Israël Constantine was born in Los Angeles to Jewish immigrant parents, a Russian father and Polish mother; his father was a jeweler. In pursuit of a singing career, he went to Vienna for voice training, but when he returned to the United States his career didn't take off and he started taking work as a film extra. Having failed to make a career in the United States, Constantine returned to Europe in the early 1950s and started singing and performing in Parisian cabarets. He was noticed by Edith Piaf, who cast him in the musical La p'tite Lili. Constantine also helped Piaf with translations for her 1956 album La Vie en Rose/Édith Piaf Sings In English, so that he has songwriting credits on the English versions of some of her most famous songs (especially "Hymne à l'amour"/"Hymn to Love").
When not playing Lemmy Caution, Constantine's character would still typically be a suave-talking, seductive, smooth guy, although he often played this for laughs. He turned his accent and perceived American cockiness to advantage in such roles, and later described his film persona as having been "James Bond before James Bond". One of his best remembered later roles was as the visiting Mafia boss Charlie in the British gangster film The Long Good Friday (1980).
One of his most notable roles was in Jean-Luc Godard's Alphaville (1965), in which he reprised (to a more radical end) the role of Lemmy Caution, in a departure from the style of his other films. His box-office appeal in France waned in the mid-1960s. Having remarried to a German television producer, he eventually relocated to Germany, where he worked as a character actor, appearing in German TV dramas as well as film. Constantine later claimed he had never taken his acting career seriously, as he considered himself to be a singer by trade, and had been an actor strictly for the money. He nevertheless worked with directors including Godard and Rainer Werner Fassbinder, and his last notable film appearance was in Lars Von Trier's Europa in 1991. He had taken up the part of Lemmy for the last time in the same year, in Godard's experimental film Germany Year 90 Nine Zero.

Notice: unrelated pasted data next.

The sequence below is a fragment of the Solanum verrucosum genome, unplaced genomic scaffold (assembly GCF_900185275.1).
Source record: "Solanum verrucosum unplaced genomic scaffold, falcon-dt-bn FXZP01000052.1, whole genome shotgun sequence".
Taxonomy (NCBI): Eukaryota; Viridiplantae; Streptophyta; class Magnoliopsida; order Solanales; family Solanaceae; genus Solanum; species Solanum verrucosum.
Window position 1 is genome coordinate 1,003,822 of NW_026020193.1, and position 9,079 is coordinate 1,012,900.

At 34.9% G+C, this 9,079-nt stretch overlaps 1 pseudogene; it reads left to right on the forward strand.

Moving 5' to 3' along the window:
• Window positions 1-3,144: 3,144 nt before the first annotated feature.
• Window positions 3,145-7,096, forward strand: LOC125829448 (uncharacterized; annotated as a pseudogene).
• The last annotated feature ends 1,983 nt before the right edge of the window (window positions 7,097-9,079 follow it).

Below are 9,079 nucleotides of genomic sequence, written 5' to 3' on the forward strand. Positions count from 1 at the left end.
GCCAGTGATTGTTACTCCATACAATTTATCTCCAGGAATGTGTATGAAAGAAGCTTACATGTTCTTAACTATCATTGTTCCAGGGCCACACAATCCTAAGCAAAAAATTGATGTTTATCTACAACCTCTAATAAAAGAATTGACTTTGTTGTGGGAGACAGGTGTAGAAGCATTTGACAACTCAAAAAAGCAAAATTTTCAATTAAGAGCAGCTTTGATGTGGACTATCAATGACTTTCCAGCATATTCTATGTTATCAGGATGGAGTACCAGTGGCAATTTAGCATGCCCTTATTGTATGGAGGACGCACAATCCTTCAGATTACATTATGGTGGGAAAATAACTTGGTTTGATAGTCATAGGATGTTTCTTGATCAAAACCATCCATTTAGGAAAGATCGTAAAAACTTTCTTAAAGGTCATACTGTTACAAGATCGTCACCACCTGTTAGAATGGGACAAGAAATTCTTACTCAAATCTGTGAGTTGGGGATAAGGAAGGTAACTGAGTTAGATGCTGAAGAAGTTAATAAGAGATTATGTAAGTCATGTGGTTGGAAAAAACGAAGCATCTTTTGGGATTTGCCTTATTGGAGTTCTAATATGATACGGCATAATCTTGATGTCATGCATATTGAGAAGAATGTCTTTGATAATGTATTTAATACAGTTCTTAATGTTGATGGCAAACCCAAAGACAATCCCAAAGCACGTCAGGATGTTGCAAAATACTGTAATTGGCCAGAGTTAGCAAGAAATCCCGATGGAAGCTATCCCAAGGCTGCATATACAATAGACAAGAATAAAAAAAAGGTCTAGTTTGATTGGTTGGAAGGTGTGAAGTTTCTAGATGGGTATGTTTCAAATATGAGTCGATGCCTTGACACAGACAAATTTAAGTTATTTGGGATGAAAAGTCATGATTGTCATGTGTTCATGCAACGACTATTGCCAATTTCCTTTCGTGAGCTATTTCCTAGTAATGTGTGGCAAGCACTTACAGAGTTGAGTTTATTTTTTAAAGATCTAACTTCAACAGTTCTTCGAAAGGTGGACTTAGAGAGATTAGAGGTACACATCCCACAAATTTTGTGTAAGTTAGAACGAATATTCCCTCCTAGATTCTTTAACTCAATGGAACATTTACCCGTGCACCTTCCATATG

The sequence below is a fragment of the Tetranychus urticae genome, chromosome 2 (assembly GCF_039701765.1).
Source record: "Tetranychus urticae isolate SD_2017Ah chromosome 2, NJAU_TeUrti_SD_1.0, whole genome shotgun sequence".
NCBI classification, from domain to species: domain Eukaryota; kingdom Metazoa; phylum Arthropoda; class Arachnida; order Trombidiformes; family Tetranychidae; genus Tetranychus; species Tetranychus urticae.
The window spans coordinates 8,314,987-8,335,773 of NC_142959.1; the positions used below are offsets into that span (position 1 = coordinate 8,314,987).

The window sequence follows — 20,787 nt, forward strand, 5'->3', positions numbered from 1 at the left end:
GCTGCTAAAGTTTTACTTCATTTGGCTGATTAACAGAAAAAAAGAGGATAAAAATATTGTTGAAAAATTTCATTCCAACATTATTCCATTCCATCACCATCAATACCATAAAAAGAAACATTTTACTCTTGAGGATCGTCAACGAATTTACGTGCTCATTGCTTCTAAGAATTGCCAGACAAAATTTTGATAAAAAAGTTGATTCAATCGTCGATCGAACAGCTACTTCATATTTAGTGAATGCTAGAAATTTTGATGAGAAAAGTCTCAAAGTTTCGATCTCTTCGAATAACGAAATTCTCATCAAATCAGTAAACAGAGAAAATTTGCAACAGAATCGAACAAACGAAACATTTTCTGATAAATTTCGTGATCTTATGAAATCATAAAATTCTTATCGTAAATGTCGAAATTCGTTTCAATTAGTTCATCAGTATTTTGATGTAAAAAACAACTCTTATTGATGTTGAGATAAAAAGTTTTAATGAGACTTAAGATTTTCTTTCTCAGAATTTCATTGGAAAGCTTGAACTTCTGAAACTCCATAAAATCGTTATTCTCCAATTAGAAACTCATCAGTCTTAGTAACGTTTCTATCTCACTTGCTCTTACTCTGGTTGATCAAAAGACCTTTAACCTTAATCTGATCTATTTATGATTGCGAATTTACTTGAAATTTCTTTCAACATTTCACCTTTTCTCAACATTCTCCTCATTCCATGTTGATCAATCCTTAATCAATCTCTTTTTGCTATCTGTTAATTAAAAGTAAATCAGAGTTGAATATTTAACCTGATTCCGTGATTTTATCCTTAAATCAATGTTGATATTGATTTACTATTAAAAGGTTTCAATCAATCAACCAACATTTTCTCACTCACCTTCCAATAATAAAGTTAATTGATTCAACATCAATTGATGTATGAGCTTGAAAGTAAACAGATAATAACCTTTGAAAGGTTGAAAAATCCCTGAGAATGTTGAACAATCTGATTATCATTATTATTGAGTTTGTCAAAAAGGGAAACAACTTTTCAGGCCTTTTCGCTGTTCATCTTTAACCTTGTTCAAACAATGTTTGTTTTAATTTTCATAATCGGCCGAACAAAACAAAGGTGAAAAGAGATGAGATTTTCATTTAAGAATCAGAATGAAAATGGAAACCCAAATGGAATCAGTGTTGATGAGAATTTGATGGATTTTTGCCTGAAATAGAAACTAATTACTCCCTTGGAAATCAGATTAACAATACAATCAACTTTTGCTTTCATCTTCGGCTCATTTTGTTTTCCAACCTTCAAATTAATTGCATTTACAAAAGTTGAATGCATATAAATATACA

Constantine was married three times, to Helene Musil (1942-1976, divorced), with whom he had three children, Dorothea Gibson (1977, divorced), and the film producer Maya Faber-Jansen (1979–1993, Constantine's death), with whom he had one child. His daughter Tanya Constantine, born in 1943, is a photographer. His daughter Barbara Constantine, born in 1955, is a writer. His son Lemmy Constantine, born in 1957, is also a singer and actor. His daughter Mia Constantine, born in 1981, is a theater director.